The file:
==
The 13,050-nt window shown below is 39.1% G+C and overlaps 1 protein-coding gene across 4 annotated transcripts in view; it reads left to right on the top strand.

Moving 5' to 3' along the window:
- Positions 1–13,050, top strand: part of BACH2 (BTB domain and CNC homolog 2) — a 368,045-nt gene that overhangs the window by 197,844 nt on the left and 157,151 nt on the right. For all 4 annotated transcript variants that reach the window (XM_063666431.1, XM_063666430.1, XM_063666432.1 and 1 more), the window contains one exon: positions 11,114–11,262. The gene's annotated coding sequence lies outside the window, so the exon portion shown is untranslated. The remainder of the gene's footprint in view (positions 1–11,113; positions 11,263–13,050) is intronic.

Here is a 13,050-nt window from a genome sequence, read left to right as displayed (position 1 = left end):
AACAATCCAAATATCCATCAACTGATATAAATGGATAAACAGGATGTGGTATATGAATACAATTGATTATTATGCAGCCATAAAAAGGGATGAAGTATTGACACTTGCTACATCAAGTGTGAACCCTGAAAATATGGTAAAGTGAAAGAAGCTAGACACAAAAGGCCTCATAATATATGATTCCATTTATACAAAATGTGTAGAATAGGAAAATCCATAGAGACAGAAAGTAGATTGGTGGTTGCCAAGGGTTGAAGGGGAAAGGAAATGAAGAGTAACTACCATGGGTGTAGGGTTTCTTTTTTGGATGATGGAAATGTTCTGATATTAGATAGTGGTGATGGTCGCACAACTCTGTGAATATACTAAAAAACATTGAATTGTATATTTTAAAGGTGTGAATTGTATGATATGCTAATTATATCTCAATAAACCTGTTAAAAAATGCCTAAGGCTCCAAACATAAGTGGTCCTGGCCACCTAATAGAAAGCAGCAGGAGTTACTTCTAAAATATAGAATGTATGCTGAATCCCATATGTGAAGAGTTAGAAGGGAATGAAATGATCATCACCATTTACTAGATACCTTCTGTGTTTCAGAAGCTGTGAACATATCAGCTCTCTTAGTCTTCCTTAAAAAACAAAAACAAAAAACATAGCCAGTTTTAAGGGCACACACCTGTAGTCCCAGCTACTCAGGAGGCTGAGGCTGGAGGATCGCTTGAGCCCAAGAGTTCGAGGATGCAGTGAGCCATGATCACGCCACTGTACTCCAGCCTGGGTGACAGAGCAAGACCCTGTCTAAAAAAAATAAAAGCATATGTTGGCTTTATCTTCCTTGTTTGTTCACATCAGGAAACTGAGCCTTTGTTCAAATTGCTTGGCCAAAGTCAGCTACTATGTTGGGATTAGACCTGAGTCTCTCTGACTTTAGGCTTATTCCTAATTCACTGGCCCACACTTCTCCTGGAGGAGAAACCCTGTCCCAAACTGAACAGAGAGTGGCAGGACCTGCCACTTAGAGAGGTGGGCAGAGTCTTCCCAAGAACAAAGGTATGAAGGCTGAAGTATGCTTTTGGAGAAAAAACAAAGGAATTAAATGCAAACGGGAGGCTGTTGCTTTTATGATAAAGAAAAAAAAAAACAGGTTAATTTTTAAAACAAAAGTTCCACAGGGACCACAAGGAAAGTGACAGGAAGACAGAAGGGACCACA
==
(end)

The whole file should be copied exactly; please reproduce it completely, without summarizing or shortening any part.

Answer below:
The 13,050-nt window shown below is 39.1% G+C and overlaps 1 protein-coding gene across 4 annotated transcripts in view; it reads left to right on the top strand.

Moving 5' to 3' along the window:
- Positions 1–13,050, top strand: part of BACH2 (BTB domain and CNC homolog 2) — a 368,045-nt gene that overhangs the window by 197,844 nt on the left and 157,151 nt on the right. For all 4 annotated transcript variants that reach the window (XM_063666431.1, XM_063666430.1, XM_063666432.1 and 1 more), the window contains one exon: positions 11,114–11,262. The gene's annotated coding sequence lies outside the window, so the exon portion shown is untranslated. The remainder of the gene's footprint in view (positions 1–11,113; positions 11,263–13,050) is intronic.

Here is a 13,050-nt window from a genome sequence, read left to right as displayed (position 1 = left end):
AACAATCCAAATATCCATCAACTGATATAAATGGATAAACAGGATGTGGTATATGAATACAATTGATTATTATGCAGCCATAAAAAGGGATGAAGTATTGACACTTGCTACATCAAGTGTGAACCCTGAAAATATGGTAAAGTGAAAGAAGCTAGACACAAAAGGCCTCATAATATATGATTCCATTTATACAAAATGTGTAGAATAGGAAAATCCATAGAGACAGAAAGTAGATTGGTGGTTGCCAAGGGTTGAAGGGGAAAGGAAATGAAGAGTAACTACCATGGGTGTAGGGTTTCTTTTTTGGATGATGGAAATGTTCTGATATTAGATAGTGGTGATGGTCGCACAACTCTGTGAATATACTAAAAAACATTGAATTGTATATTTTAAAGGTGTGAATTGTATGATATGCTAATTATATCTCAATAAACCTGTTAAAAAATGCCTAAGGCTCCAAACATAAGTGGTCCTGGCCACCTAATAGAAAGCAGCAGGAGTTACTTCTAAAATATAGAATGTATGCTGAATCCCATATGTGAAGAGTTAGAAGGGAATGAAATGATCATCACCATTTACTAGATACCTTCTGTGTTTCAGAAGCTGTGAACATATCAGCTCTCTTAGTCTTCCTTAAAAAACAAAAACAAAAAACATAGCCAGTTTTAAGGGCACACACCTGTAGTCCCAGCTACTCAGGAGGCTGAGGCTGGAGGATCGCTTGAGCCCAAGAGTTCGAGGATGCAGTGAGCCATGATCACGCCACTGTACTCCAGCCTGGGTGACAGAGCAAGACCCTGTCTAAAAAAAATAAAAGCATATGTTGGCTTTATCTTCCTTGTTTGTTCACATCAGGAAACTGAGCCTTTGTTCAAATTGCTTGGCCAAAGTCAGCTACTATGTTGGGATTAGACCTGAGTCTCTCTGACTTTAGGCTTATTCCTAATTCACTGGCCCACACTTCTCCTGGAGGAGAAACCCTGTCCCAAACTGAACAGAGAGTGGCAGGACCTGCCACTTAGAGAGGTGGGCAGAGTCTTCCCAAGAACAAAGGTATGAAGGCTGAAGTATGCTTTTGGAGAAAAAACAAAGGAATTAAATGCAAACGGGAGGCTGTTGCTTTTATGATAAAGAAAAAAAAAAACAGGTTAATTTTTAAAACAAAAGTTCCACAGGGACCACAAGGAAAGTGACAGGAAGACAGAAGGGACCACA